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Abstract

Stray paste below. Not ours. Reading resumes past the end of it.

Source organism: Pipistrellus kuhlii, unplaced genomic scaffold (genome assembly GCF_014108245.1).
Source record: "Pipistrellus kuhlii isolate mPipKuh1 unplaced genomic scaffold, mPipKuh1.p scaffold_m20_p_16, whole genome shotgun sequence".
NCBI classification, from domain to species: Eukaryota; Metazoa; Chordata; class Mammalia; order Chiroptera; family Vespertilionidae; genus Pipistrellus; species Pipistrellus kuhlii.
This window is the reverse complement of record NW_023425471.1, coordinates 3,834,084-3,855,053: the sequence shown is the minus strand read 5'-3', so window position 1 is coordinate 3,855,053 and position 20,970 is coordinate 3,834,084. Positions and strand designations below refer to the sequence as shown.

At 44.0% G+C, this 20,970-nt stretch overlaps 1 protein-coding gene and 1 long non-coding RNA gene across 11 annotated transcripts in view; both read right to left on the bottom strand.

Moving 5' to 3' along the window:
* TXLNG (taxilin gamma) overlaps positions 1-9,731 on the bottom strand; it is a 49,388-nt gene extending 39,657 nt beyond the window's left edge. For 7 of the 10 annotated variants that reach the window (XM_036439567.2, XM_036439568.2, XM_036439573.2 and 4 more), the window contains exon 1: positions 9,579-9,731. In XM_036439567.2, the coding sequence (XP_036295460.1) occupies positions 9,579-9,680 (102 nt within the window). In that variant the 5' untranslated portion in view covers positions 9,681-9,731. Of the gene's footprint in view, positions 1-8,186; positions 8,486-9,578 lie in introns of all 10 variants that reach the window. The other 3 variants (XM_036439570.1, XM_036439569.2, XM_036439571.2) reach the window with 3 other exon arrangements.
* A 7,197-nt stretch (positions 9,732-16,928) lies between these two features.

In response to the growing childhood obesity rate, the Children's Food and Beverage Advertising Initiative (CFBAI) was launched in November 2006. Our study presents the first empirical analysis of the impact of CFBAI on consumers' food choices. We combine monthly data on advertising exposure, measured by gross rating points and by age group between 2006 and 2008, and household candy purchases. We find that CFBAI has not produced significant changes in consumers' exposure to television advertising because its guidelines are vague. Nor has it had the intended effect on consumers' dietary choices. However, an observed reduction in advertising exposure could reduce households' purchase propensity by approximately 30-40% for specific candy products. This suggests that strengthening the link between reducing advertising on child-directed programs and reducing children's actual advertising exposure should be a priority in ensuring the future success of CFBAI.

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